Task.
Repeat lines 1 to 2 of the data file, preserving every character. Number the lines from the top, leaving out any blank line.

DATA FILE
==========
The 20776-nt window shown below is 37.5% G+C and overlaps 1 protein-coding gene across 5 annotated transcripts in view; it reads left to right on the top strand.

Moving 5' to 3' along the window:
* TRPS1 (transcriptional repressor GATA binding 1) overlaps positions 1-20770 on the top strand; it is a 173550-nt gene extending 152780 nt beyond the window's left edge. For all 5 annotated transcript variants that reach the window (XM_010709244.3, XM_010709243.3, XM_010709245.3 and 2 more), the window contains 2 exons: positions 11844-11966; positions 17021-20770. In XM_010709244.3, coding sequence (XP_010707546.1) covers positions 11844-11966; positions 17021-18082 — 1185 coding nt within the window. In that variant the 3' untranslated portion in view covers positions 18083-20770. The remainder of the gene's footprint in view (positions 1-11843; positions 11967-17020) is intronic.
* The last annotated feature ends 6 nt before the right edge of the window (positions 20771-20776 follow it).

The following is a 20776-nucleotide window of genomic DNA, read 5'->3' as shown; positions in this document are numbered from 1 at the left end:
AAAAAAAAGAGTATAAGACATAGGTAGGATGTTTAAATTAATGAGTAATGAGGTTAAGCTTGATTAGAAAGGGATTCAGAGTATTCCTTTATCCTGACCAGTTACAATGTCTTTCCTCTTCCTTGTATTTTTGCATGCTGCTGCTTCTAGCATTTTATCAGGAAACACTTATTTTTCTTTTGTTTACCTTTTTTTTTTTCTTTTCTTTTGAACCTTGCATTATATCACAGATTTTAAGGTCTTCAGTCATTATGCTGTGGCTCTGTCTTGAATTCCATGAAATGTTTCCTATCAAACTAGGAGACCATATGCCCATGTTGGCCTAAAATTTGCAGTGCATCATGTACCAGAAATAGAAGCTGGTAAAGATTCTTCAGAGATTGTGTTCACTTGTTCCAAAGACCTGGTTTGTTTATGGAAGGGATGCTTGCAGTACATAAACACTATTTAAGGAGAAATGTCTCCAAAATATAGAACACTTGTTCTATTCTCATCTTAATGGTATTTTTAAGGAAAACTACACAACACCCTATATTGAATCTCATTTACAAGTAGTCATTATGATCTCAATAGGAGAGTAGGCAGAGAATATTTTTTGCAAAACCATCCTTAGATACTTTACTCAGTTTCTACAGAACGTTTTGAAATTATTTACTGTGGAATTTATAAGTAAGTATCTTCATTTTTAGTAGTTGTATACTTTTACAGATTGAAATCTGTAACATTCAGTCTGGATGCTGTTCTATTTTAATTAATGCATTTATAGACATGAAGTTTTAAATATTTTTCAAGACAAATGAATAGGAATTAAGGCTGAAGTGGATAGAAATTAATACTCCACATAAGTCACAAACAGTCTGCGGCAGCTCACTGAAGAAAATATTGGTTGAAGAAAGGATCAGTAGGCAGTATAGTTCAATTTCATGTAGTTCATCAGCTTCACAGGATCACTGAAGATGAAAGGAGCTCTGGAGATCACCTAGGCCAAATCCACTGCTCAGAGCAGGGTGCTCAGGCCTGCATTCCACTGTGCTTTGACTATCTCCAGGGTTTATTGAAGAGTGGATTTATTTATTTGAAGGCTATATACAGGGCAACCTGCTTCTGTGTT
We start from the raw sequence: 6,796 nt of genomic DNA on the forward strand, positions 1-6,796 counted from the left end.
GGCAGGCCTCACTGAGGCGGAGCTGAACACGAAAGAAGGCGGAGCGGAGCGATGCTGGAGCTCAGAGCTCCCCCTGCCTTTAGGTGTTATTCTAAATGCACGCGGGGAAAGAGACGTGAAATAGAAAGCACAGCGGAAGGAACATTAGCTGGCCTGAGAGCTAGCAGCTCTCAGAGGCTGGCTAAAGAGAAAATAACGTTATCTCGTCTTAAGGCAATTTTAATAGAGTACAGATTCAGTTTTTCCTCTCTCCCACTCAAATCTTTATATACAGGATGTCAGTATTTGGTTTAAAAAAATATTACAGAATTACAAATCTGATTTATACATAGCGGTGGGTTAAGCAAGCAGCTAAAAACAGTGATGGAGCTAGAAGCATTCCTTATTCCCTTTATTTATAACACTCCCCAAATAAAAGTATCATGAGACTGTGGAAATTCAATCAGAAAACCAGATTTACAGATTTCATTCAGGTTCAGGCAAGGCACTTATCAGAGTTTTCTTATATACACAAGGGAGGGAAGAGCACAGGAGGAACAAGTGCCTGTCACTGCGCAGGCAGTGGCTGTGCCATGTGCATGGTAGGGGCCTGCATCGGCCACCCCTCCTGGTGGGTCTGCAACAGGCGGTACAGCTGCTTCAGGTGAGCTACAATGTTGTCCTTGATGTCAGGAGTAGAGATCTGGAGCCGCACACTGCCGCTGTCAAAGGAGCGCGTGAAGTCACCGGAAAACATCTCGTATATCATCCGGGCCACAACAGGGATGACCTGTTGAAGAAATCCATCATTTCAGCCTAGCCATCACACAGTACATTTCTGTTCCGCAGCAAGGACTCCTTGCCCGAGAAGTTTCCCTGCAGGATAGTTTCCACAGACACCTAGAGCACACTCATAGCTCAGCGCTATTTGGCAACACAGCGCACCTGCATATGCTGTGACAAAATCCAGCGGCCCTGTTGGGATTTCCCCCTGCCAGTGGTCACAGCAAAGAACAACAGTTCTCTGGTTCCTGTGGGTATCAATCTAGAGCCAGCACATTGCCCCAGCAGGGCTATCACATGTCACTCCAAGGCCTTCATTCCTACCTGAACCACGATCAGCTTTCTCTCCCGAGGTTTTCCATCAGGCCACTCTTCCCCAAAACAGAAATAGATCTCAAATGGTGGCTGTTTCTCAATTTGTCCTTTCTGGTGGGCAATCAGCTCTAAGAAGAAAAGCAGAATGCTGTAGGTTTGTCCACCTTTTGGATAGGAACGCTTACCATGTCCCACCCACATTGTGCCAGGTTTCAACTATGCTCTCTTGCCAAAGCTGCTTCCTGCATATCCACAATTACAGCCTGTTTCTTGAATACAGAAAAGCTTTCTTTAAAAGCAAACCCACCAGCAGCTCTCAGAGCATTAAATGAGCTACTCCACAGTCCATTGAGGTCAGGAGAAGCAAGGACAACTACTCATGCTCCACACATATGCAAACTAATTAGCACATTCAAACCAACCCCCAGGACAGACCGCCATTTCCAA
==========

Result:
The 20776-nt window shown below is 37.5% G+C and overlaps 1 protein-coding gene across 5 annotated transcripts in view; it reads left to right on the top strand.

Moving 5' to 3' along the window: